About Me

Michael Zucchi

 B.E. (Comp. Sys. Eng.)

  also known as Zed
  to his mates & enemies!

notzed at gmail >
fosstodon.org/@notzed >


android (44)
beagle (63)
biographical (104)
blogz (9)
business (1)
code (77)
compilerz (1)
cooking (31)
dez (7)
dusk (31)
esp32 (4)
extensionz (1)
ffts (3)
forth (3)
free software (4)
games (32)
gloat (2)
globalisation (1)
gnu (4)
graphics (16)
gsoc (4)
hacking (459)
haiku (2)
horticulture (10)
house (23)
hsa (6)
humour (7)
imagez (28)
java (231)
java ee (3)
javafx (49)
jjmpeg (81)
junk (3)
kobo (15)
libeze (7)
linux (5)
mediaz (27)
ml (15)
nativez (10)
opencl (120)
os (17)
panamaz (5)
parallella (97)
pdfz (8)
philosophy (26)
picfx (2)
players (1)
playerz (2)
politics (7)
ps3 (12)
puppybits (17)
rants (137)
readerz (8)
rez (1)
socles (36)
termz (3)
videoz (6)
vulkan (3)
wanki (3)
workshop (3)
zcl (4)
zedzone (26)
Thursday, 24 October 2013, 10:08

3 pass affine fourier resample

Just an example from the resample stuff I was looking at recently.

Source input - Lenna scaled by 1/8 using imagemagic with a Lanczos filter:

I'm applying an affine matrix with a 7° rotation and a 8x scale in each dimension. Apart from the test algorithm the rest are just using Java2D for the resampling on 8-bit images.

Just to see how little information is present i'll start with the nearest-neighbour version. The ringing at the top of the hat suggests artefacts have been added by the downsampling process.

Now for bilinear, which makes a right pigs breakfast of things:

Then comes bicubic. Which really isn't much better than bilinear once you get to this kind of scale. It's still making a mess of things:

And finally the one which is based on a three-pass shear and/or scale algorithm. It comprises three separate stages.

  1. Horizontal shear and scale;
  2. Vertical shear and scale;
  3. Horizontal shear.

Each operates only in a single dimension which greatly simplifies the resampling required - one only needs to be able to resample and scale in one dimension.

I'm using a trick to avoid the typical sinc filter ringing along the edges of the image itself, and i'm not cropping the result properly yet.

Unfortunately due to using a Fourier Transform for scaling I end up with a bit of ringing primarily due to the Gibbs Phenomenon. How much of this is present depends on the source image too, and even the nearest-neighbour result shows that the Lanczos downsampling has added some ringing to start with.

Even with the ringing certain features are significantly smoother - such as the brim of her hat, top of her shoulder, or the frame of the mirror.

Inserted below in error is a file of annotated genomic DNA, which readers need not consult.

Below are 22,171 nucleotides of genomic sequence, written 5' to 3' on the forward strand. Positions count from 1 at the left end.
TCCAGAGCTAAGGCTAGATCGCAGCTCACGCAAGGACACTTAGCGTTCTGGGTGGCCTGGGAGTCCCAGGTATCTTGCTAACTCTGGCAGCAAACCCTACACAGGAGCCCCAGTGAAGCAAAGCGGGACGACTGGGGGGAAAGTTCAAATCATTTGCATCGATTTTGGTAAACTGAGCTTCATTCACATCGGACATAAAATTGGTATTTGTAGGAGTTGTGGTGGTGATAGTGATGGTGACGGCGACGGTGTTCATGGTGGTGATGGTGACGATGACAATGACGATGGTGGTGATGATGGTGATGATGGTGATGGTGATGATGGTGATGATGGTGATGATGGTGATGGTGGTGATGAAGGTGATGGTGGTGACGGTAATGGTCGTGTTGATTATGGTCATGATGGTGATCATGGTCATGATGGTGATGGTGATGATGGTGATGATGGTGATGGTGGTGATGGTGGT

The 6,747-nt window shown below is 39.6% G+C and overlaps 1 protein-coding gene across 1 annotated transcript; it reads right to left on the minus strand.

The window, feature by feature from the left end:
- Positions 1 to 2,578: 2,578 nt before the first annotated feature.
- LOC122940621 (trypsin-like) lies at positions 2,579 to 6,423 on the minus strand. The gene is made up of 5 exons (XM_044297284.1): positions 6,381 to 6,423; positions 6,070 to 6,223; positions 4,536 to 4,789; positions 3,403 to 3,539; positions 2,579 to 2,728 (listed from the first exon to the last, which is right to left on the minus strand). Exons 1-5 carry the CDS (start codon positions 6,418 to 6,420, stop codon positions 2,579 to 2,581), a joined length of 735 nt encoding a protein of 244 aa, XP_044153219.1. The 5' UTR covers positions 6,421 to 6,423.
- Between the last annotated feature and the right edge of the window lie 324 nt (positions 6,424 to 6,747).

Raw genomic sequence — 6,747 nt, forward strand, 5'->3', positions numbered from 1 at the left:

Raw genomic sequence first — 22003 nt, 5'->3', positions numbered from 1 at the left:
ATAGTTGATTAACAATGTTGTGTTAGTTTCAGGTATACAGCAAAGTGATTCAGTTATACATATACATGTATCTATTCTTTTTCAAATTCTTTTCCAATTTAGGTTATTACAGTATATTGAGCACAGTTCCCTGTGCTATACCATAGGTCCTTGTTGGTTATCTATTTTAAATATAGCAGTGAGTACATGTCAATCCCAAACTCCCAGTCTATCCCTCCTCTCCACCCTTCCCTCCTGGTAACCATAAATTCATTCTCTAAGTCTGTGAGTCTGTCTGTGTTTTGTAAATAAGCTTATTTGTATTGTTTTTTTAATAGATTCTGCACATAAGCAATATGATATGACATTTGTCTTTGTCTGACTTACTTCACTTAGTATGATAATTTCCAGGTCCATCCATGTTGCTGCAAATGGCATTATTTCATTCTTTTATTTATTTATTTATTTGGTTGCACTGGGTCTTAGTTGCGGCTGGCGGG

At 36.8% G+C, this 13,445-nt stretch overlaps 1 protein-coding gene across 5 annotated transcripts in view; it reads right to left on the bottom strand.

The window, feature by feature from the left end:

Most of the design including using the Fourier Transform for arbitrary shift/scaling is from the paper Methods for Efficient, High Quality Volume Resampling in the Frequency Domain; Aili Li , Klaus Mueller. But i'm using the affine matrix decomposition in ``Bottleneck-free separable affine image warping''; Owen, C.B. ; Makedon, F. Image Processing, 1997. Proceedings., International Conference on (Volume:1 ). A related paper which just covers rotation is High Quality Alias Free Image Rotation; Charles B. Owen, Fillia Makedon.

Spectral Analysis

Visual appearnce is one thing, but how true to the desired signal is each result mathematically? Taking a log power spectrum of a portion of the image (without edges) allows me to look a bit deeper.

Since i've upscaled by 8x in each dimension an ideal (i.e. sinc filter) resampling will contain no higher frequencies than were originally present - i.e. for a 64x64 image upscaled by any amount, only the lowest 64x64 frequencies should contain any information at all (it will be rotated along with the signal however). To emphasise this I've zeroed out the signal-bearing frequencies in the following spectrograms so that only the distortion added by each algorithm is displayed.

To be "farier" on the 8-bit resampling i've also taken the power spectrum of the quantised 8-bit result of the Fourier based algorithm as used to generate the PNG. This quantisation mostly shows up (?) as noise along the axes.

Note that each spectrum is auto-scaled so the brightness levels do not necessarily represent equivalent amounts of distortion.

To the spectrums ... first the nearest-neighbour. This basically leaks a copy of the original signal as a grid across the whole spectrum.

Bilinear reduces these signal copies significantly apart from along the axes.

Bicubic reduces them further but there is still significant signal leaking out to the adjacent frequencies. Approximately 1.5x along each axis.

And finally the result from the Fourier based method. Apart from the axes which are primarily due to the quantisation to 8-bit (i think), most of the signal is just noise plus a little from the rotation leaking past the mask.

Tagged hacking.
Gradients, lights, FFTs, &c | Hardware scheduling & stuff
Copyright (C) 2019 Michael Zucchi, All Rights Reserved. Powered by gcc & me!